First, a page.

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Czech Republic Plans Higher Taxes, Spending Cuts to Curb Gap

The Czech Finance Ministry proposed a package of temporary tax increases and spending cuts to meet its targets for budget-deficit reductions after the economy slid into recession.

The government will freeze as much as 23.6 billion koruna ($1.3 billion) in spending this year and discuss laws to save 42.2 billion koruna next year and 84.4 billion koruna in 2014, Finance Minister Miroslav Kalousek told reporters today.

A stagnating economy means that new austerity measures are needed to cut the fiscal gap to the planned 3.5 percent of gross domestic product this year, 2.9 percent in 2013 and 1.9 percent in 2014, from 3.7 percent last year, according to Kalousek. Czech GDP shrank 0.3 percent in the fourth quarter, after a quarterly contraction by 0.1 percent in the previous three months, the statistics office in Prague said on Feb. 15.

“We don’t get to choose whether to do it or not,” Kalousek said in Prague. “We can only choose whether we want to do it now in this way, or at some later time under much more dramatic circumstances.”

The government may increase the personal-income tax to 16 percent next year from 15 percent, and levy a 31 percent tax on top earnings that would be raised to 32 percent in 2014 and 2015, Kalousek said. He also proposed to freeze or slow increases in pensions between 2013 and 2015, scrap some social benefits and lower administration costs. Goods and services with a 14 percent value-added tax should be taxed at the main 20 percent rate except books, newspapers and medicines, he said.


The electricity tax would be doubled and the government may raise about 2 billion koruna with a new carbon tax on heating oil and coal, the minister said. The ministry also proposes to lower deductible items for the self-employed.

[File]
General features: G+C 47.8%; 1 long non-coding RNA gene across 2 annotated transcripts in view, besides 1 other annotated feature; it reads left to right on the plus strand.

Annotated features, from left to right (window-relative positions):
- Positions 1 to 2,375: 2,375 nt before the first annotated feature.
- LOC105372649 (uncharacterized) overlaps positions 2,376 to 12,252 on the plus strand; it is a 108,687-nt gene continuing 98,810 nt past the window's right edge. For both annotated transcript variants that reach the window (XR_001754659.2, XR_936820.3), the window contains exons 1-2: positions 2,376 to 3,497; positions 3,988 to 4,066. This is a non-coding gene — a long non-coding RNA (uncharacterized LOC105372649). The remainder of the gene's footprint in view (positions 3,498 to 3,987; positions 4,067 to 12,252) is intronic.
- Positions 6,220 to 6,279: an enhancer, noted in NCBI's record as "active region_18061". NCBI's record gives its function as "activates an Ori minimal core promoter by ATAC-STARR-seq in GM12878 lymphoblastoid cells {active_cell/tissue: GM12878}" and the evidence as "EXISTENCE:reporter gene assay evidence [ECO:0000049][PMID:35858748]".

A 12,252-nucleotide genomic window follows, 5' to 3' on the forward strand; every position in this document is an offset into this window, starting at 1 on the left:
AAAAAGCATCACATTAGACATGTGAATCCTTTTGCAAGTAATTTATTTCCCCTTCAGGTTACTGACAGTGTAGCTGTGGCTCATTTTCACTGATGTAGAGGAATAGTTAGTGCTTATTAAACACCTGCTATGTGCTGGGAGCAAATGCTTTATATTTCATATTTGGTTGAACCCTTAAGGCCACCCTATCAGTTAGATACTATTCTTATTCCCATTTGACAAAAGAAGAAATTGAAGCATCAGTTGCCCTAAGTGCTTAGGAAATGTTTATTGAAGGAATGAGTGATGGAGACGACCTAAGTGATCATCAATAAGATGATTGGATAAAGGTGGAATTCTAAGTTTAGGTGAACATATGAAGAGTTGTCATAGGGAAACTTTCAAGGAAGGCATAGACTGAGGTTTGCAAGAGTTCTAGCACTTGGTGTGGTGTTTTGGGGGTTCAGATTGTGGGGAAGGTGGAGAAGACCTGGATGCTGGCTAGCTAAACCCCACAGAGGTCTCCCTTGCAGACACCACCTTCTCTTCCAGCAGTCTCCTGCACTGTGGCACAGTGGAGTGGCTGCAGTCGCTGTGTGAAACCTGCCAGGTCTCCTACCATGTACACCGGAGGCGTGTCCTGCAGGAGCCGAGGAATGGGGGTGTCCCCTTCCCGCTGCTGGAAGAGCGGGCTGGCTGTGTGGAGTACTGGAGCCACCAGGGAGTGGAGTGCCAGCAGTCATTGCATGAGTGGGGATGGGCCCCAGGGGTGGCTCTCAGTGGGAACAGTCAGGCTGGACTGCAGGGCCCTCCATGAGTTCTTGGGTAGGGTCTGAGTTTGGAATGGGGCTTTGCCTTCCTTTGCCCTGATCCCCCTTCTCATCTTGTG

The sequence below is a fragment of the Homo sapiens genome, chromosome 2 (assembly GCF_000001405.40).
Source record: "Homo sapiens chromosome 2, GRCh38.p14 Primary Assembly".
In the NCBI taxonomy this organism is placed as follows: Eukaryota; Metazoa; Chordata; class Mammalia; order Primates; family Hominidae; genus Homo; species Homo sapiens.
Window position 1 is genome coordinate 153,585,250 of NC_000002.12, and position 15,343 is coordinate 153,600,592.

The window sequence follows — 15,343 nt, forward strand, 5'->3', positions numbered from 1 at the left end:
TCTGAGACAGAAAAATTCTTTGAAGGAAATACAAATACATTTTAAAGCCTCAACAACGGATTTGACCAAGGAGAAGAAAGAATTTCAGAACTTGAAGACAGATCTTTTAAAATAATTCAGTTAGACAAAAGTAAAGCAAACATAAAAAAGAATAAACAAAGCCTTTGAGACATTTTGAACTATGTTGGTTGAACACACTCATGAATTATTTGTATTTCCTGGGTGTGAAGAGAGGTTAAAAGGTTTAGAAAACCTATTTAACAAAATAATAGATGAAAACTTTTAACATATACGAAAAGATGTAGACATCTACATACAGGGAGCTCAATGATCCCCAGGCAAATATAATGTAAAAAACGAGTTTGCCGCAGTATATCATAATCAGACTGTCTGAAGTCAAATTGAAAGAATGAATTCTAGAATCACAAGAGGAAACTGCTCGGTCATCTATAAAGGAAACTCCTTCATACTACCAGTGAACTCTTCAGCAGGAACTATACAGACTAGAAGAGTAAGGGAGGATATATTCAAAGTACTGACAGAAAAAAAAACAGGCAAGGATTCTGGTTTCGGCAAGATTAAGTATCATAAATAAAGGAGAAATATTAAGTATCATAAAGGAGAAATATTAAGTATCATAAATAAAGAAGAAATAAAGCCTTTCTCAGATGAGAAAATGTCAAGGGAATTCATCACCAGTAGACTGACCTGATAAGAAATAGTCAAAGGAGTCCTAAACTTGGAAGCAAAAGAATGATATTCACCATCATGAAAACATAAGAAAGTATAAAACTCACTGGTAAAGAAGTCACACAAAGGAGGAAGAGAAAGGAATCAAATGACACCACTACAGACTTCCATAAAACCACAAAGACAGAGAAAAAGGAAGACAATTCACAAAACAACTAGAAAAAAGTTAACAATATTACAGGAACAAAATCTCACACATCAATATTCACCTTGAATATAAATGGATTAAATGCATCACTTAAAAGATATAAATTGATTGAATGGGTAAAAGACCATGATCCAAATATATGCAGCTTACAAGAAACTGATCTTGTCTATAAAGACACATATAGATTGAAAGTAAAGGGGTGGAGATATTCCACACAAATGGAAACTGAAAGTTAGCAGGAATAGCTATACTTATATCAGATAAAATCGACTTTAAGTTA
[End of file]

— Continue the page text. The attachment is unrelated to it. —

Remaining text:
“That would be quite a bold fiscal adjustment,” Raffaella Tenconi, a London-based economist at Bank of America Corp., said today in response to e-mailed questions from Bloomberg. “It confirms Czechs are the safe haven in the region. The risk is that tight fiscal measures and a relatively strong currency are big hurdles to growth, amid an already weak global recovery.”

The outlook for the country’s economic growth this year is “flat” as euro-area debt crisis hurts demand for Czech exports, Masanori Yoshida, head of the International Monetary Fund’s mission, told a separate press conference today in Prague. While Czech GDP may grow about 2 percent next year, risks to this scenario “are tilted to the downside,” he said. The measures still must be debated by the Cabinet.

The koruna strengthened for a third day, gaining 0.2 percent to 24.970 per euro by 5:23 p.m. in Prague.

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